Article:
de Santiago / French Way : 35. Pedrouzo (Arca) - Santiago de Compostela
the village of Arca
/ Pedrouzo, back
on the Camino, you pass through some more woods and
down a track towards the hamlet of San Antón.
The track now follows a path through some fields
which run parallel to the main road and at the bottom
of a hill you will enter the village of Amenal.
passing through Amenal the track crosses a river
and climbs up to the hamlet of Cimadevila and
then again through some more woods before, after
about 2 kilometres, you come to a large roundabout
with a stone marker close by indicating that you
have reached the outskirts of Santiago.
Camino now passes by the runway of Santiago Airport
where you might be lucky enough to see a plane
landing or taking off, mind you that is if you are
interested in that sort of thing. The path now takes
you through the hamlet of San Paio where there is
a restaurant and a small hotel, and then through
to the village of Lavacolla.
ancient times when pilgrims were close to the end
of their pilgrimage it was customary to stop at
a stream which flowed through the village now known
as Lavacolla, to wash themselves before making
their final journey down to the cathedral. The name
is said to derive from the pilgrims taking particular
attention in washing their backsides because literally
translated Lavacolla means washing the tail.
the village there are a number of café/bars, hostels
and hotels but most seem to be catering for those
making their way to the airport rather than the
pilgrims so they may not be a cheap so it’s probably
better to continue on to Monte de Gozo for accommodation.
Camino passes the Iglesia de Benaval which is dedicated
to a local man called Juan Pourón who during some
local unrest was sentenced to death by the local
magistrates. Just as he was about to be hung he
shouted out to the Virgen de Belen (Virgin of Bethlehem)
“ven e valme” which roughly translated means come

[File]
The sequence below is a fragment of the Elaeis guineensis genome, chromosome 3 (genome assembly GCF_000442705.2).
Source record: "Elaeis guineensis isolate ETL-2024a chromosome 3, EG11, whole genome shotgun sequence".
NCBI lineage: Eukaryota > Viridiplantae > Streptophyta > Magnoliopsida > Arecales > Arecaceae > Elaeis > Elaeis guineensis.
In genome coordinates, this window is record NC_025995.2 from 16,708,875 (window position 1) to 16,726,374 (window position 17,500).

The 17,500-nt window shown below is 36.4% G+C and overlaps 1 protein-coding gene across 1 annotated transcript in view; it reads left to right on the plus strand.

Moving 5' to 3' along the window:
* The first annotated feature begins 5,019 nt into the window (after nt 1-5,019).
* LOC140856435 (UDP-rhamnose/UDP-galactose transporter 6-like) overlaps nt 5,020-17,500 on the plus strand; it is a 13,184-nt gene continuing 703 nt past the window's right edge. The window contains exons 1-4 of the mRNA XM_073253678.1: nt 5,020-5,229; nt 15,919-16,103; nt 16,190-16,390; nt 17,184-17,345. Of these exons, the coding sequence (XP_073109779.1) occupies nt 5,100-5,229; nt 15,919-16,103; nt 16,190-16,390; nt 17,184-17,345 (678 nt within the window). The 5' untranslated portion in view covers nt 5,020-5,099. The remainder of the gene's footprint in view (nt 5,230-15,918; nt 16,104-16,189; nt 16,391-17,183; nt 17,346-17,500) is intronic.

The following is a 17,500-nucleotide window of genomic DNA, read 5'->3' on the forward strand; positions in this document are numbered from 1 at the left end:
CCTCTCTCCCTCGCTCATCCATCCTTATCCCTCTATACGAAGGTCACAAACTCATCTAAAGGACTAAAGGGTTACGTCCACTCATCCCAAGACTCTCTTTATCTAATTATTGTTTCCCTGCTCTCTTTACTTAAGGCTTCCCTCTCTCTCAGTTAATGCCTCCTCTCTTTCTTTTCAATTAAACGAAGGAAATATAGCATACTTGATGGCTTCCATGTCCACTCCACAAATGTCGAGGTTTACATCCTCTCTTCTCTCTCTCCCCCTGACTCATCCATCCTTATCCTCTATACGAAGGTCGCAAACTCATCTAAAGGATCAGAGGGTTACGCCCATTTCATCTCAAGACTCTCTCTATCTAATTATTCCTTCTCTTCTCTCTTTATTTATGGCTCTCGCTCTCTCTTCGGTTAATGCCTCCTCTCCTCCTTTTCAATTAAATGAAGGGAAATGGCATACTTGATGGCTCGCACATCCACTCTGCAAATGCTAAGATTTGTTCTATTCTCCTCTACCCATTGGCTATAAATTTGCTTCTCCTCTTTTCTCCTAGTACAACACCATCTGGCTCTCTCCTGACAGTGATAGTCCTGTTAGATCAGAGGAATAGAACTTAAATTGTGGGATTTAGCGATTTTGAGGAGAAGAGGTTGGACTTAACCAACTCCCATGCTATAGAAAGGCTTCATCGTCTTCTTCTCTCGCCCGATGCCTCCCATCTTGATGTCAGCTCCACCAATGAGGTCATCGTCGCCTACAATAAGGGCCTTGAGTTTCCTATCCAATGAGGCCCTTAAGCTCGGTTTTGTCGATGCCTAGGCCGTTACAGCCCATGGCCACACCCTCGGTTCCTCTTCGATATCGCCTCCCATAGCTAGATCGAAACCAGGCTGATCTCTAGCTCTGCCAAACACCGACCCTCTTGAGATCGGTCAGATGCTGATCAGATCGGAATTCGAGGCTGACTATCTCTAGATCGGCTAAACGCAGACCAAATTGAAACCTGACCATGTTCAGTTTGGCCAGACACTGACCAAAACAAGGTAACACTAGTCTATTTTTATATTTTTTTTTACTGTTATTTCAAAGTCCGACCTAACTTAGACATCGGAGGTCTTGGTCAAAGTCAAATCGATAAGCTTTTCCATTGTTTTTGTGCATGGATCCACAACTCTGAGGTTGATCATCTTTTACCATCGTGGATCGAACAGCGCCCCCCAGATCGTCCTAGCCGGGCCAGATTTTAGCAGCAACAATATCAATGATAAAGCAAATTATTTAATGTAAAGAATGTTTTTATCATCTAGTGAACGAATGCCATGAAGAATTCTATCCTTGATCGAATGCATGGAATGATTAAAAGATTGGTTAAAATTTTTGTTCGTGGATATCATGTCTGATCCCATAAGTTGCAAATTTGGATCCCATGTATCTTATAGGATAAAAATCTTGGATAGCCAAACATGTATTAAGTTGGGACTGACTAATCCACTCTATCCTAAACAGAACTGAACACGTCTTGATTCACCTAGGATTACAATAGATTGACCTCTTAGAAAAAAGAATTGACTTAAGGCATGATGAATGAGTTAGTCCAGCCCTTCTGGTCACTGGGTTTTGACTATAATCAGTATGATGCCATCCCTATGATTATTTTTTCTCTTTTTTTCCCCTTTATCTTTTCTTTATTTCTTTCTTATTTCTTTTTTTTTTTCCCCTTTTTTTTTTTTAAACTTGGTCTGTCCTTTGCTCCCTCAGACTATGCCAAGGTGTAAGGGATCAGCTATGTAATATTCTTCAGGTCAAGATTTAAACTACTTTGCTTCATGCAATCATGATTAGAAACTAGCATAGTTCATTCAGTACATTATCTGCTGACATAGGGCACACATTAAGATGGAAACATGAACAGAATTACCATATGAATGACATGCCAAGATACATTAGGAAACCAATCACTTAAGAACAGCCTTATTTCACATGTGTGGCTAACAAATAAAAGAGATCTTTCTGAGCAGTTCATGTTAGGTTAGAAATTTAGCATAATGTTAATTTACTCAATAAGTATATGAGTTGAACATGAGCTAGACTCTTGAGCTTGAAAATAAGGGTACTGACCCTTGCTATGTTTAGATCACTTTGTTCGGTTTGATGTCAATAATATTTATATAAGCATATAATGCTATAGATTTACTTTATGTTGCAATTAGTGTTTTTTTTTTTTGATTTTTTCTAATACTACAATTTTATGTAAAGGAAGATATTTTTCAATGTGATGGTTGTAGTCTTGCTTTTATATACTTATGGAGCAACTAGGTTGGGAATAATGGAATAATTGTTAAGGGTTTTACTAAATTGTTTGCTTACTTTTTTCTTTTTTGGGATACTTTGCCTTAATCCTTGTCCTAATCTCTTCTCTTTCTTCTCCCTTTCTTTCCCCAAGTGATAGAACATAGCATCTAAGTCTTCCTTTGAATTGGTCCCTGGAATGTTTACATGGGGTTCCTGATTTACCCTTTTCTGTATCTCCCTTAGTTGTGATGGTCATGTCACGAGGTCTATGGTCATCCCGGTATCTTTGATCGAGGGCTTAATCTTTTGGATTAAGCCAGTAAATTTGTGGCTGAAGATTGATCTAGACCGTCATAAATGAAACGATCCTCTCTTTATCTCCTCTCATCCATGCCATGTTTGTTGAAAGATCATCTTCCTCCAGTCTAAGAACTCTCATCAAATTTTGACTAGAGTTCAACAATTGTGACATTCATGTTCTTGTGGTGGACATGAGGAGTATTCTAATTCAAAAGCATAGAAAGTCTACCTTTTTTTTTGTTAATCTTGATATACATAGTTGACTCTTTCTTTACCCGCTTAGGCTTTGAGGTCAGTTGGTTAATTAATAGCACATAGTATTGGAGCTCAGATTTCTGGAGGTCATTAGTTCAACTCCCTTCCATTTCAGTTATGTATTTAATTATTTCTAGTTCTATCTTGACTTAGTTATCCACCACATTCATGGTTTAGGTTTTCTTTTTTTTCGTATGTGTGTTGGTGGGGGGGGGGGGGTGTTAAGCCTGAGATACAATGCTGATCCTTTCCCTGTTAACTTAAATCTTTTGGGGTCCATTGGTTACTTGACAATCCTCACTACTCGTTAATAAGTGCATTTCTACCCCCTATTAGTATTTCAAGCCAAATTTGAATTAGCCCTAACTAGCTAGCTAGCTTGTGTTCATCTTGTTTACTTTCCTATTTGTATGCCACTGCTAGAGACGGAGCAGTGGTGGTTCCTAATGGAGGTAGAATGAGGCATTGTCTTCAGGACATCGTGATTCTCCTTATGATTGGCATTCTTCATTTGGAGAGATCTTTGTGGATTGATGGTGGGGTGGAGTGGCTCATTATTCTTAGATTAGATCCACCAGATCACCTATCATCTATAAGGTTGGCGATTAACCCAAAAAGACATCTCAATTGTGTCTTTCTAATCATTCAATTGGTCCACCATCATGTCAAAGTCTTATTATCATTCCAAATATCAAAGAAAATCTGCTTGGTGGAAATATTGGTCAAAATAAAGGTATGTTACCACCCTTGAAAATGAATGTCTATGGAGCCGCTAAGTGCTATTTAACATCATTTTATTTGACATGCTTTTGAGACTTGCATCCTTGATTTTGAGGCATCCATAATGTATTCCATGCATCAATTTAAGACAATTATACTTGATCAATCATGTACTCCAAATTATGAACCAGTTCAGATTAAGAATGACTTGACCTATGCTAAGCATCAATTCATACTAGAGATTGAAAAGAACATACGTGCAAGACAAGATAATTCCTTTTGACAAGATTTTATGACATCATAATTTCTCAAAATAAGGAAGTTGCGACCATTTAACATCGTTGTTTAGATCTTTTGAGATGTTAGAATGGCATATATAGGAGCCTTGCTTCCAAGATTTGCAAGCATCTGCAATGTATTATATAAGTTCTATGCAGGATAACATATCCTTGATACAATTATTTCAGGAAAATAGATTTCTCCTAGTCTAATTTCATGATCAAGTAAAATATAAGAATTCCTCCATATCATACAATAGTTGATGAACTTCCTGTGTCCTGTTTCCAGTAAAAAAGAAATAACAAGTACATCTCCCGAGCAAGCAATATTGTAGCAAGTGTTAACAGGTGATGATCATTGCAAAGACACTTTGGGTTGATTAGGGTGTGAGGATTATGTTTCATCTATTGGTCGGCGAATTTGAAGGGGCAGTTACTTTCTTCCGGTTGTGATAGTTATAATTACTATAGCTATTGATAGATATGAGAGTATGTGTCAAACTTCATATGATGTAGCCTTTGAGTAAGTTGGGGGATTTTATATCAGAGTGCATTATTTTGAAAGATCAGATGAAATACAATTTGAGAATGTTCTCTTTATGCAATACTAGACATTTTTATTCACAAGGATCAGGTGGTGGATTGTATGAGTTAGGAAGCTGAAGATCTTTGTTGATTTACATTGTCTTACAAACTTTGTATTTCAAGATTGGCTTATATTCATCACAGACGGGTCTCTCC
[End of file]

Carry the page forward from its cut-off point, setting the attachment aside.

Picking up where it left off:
and save me. The Virgin heard his plea and sent
him straight to heaven thus preventing a painful
death through hanging.
Camino continues down some quiet roads and down
through the village of Vilamaior where there
is a casa rural and an old pazo converted into a
hotel. Continuing on you will pass a couple of television
stations belonging to Television Galicia as well
as for the main Spanish channel Television de España.
Just a little further on you arrive at San Marcos
where there are a couple of café/bars.
1 kilometre from the village of San Marcos
is your resting place before the final short trek
into Santiago de Compostela, the extremely large
pilgrim complex of Monte do Gozo. It is tradition
that if you are walking in a group the first of
your group to arrive at Monte do Gozo will be designated
a pilgrim King (or Queen if it happens to be a woman).
name Monte do Gozo means mount of joy. After the
pilgrims had finished their wash at Lavacolla they
would ascend to the top of the hill which looked
out over the beautiful town of Santiago de Compostela
and the spires of the cathedral in the distance.
The joy came from what the pilgrim felt at seeing
his journey’s end. In the complex you will find
a statue of two pilgrims looking out toward the
cathedral. There is also a modern sculpture that
was put up to commemorate the visit of Pope John